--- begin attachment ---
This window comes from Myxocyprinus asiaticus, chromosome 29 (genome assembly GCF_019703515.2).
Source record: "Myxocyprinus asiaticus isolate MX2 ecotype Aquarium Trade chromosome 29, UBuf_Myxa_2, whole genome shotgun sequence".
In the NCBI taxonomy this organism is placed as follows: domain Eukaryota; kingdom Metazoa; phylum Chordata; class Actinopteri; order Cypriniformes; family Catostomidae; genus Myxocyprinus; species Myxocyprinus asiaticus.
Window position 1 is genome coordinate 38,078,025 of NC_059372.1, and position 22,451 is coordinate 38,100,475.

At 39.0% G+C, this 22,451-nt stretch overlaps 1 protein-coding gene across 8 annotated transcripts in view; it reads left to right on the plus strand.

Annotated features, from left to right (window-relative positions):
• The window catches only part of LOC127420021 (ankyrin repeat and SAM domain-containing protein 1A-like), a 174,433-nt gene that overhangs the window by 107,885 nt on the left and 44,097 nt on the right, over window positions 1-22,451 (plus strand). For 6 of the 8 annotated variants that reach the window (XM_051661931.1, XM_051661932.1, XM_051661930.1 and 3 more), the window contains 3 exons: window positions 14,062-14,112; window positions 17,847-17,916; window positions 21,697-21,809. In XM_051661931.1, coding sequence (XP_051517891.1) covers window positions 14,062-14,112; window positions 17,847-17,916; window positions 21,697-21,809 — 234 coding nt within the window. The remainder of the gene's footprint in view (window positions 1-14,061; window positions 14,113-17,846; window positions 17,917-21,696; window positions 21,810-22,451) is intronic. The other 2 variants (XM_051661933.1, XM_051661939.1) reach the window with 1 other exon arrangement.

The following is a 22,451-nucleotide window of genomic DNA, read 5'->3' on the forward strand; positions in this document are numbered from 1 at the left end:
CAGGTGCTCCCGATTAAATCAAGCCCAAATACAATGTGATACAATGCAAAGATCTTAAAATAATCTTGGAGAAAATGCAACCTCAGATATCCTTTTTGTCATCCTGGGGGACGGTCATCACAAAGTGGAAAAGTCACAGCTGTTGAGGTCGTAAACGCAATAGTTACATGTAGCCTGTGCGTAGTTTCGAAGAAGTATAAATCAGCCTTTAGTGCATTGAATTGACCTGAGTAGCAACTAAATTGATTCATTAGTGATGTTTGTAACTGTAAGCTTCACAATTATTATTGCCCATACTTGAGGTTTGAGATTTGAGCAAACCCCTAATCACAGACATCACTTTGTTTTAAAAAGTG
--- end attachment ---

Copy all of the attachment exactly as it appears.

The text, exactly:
This window comes from Myxocyprinus asiaticus, chromosome 29 (genome assembly GCF_019703515.2).
Source record: "Myxocyprinus asiaticus isolate MX2 ecotype Aquarium Trade chromosome 29, UBuf_Myxa_2, whole genome shotgun sequence".
In the NCBI taxonomy this organism is placed as follows: domain Eukaryota; kingdom Metazoa; phylum Chordata; class Actinopteri; order Cypriniformes; family Catostomidae; genus Myxocyprinus; species Myxocyprinus asiaticus.
Window position 1 is genome coordinate 38,078,025 of NC_059372.1, and position 22,451 is coordinate 38,100,475.

At 39.0% G+C, this 22,451-nt stretch overlaps 1 protein-coding gene across 8 annotated transcripts in view; it reads left to right on the plus strand.

Annotated features, from left to right (window-relative positions):
• The window catches only part of LOC127420021 (ankyrin repeat and SAM domain-containing protein 1A-like), a 174,433-nt gene that overhangs the window by 107,885 nt on the left and 44,097 nt on the right, over window positions 1-22,451 (plus strand). For 6 of the 8 annotated variants that reach the window (XM_051661931.1, XM_051661932.1, XM_051661930.1 and 3 more), the window contains 3 exons: window positions 14,062-14,112; window positions 17,847-17,916; window positions 21,697-21,809. In XM_051661931.1, coding sequence (XP_051517891.1) covers window positions 14,062-14,112; window positions 17,847-17,916; window positions 21,697-21,809 — 234 coding nt within the window. The remainder of the gene's footprint in view (window positions 1-14,061; window positions 14,113-17,846; window positions 17,917-21,696; window positions 21,810-22,451) is intronic. The other 2 variants (XM_051661933.1, XM_051661939.1) reach the window with 1 other exon arrangement.

The following is a 22,451-nucleotide window of genomic DNA, read 5'->3' on the forward strand; positions in this document are numbered from 1 at the left end:
CAGGTGCTCCCGATTAAATCAAGCCCAAATACAATGTGATACAATGCAAAGATCTTAAAATAATCTTGGAGAAAATGCAACCTCAGATATCCTTTTTGTCATCCTGGGGGACGGTCATCACAAAGTGGAAAAGTCACAGCTGTTGAGGTCGTAAACGCAATAGTTACATGTAGCCTGTGCGTAGTTTCGAAGAAGTATAAATCAGCCTTTAGTGCATTGAATTGACCTGAGTAGCAACTAAATTGATTCATTAGTGATGTTTGTAACTGTAAGCTTCACAATTATTATTGCCCATACTTGAGGTTTGAGATTTGAGCAAACCCCTAATCACAGACATCACTTTGTTTTAAAAAGTG